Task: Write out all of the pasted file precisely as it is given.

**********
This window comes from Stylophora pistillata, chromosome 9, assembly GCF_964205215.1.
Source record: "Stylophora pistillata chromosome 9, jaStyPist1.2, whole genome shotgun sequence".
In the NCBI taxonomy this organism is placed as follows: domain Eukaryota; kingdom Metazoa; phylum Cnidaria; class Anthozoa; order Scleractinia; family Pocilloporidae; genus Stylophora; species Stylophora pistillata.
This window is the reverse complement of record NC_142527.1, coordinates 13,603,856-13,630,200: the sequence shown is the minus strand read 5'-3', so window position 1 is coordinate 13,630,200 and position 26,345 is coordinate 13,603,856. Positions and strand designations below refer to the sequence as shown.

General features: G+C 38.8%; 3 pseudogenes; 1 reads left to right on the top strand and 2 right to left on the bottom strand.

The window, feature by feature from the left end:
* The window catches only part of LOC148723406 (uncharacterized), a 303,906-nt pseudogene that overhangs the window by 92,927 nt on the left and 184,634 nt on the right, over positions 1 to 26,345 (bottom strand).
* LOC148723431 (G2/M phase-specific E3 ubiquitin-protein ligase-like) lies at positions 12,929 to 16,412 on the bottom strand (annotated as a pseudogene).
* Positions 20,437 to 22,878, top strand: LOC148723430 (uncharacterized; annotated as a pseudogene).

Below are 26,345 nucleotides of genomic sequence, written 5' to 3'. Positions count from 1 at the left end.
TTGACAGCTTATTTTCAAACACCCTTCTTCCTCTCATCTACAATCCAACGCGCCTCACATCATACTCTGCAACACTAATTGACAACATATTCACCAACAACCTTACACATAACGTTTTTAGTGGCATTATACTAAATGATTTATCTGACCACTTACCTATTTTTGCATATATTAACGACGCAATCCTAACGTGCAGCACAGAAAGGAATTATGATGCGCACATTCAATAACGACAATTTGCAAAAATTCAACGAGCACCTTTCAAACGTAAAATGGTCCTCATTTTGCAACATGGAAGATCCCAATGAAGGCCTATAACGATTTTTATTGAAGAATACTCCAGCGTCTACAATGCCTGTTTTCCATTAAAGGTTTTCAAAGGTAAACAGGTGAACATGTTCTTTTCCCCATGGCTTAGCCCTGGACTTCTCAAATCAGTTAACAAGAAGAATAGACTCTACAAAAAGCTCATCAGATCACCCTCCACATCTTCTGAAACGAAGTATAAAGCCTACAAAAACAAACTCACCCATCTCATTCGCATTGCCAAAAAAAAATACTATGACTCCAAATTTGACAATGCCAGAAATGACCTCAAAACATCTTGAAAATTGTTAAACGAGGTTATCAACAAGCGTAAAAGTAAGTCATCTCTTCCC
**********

This window comes from Stylophora pistillata, chromosome 9, assembly GCF_964205215.1.
Source record: "Stylophora pistillata chromosome 9, jaStyPist1.2, whole genome shotgun sequence".
In the NCBI taxonomy this organism is placed as follows: domain Eukaryota; kingdom Metazoa; phylum Cnidaria; class Anthozoa; order Scleractinia; family Pocilloporidae; genus Stylophora; species Stylophora pistillata.
This window is the reverse complement of record NC_142527.1, coordinates 13,603,856-13,630,200: the sequence shown is the minus strand read 5'-3', so window position 1 is coordinate 13,630,200 and position 26,345 is coordinate 13,603,856. Positions and strand designations below refer to the sequence as shown.

General features: G+C 38.8%; 3 pseudogenes; 1 reads left to right on the top strand and 2 right to left on the bottom strand.

The window, feature by feature from the left end:
* The window catches only part of LOC148723406 (uncharacterized), a 303,906-nt pseudogene that overhangs the window by 92,927 nt on the left and 184,634 nt on the right, over positions 1 to 26,345 (bottom strand).
* LOC148723431 (G2/M phase-specific E3 ubiquitin-protein ligase-like) lies at positions 12,929 to 16,412 on the bottom strand (annotated as a pseudogene).
* Positions 20,437 to 22,878, top strand: LOC148723430 (uncharacterized; annotated as a pseudogene).

Below are 26,345 nucleotides of genomic sequence, written 5' to 3'. Positions count from 1 at the left end.
TTGACAGCTTATTTTCAAACACCCTTCTTCCTCTCATCTACAATCCAACGCGCCTCACATCATACTCTGCAACACTAATTGACAACATATTCACCAACAACCTTACACATAACGTTTTTAGTGGCATTATACTAAATGATTTATCTGACCACTTACCTATTTTTGCATATATTAACGACGCAATCCTAACGTGCAGCACAGAAAGGAATTATGATGCGCACATTCAATAACGACAATTTGCAAAAATTCAACGAGCACCTTTCAAACGTAAAATGGTCCTCATTTTGCAACATGGAAGATCCCAATGAAGGCCTATAACGATTTTTATTGAAGAATACTCCAGCGTCTACAATGCCTGTTTTCCATTAAAGGTTTTCAAAGGTAAACAGGTGAACATGTTCTTTTCCCCATGGCTTAGCCCTGGACTTCTCAAATCAGTTAACAAGAAGAATAGACTCTACAAAAAGCTCATCAGATCACCCTCCACATCTTCTGAAACGAAGTATAAAGCCTACAAAAACAAACTCACCCATCTCATTCGCATTGCCAAAAAAAAATACTATGACTCCAAATTTGACAATGCCAGAAATGACCTCAAAACATCTTGAAAATTGTTAAACGAGGTTATCAACAAGCGTAAAAGTAAGTCATCTCTTCCC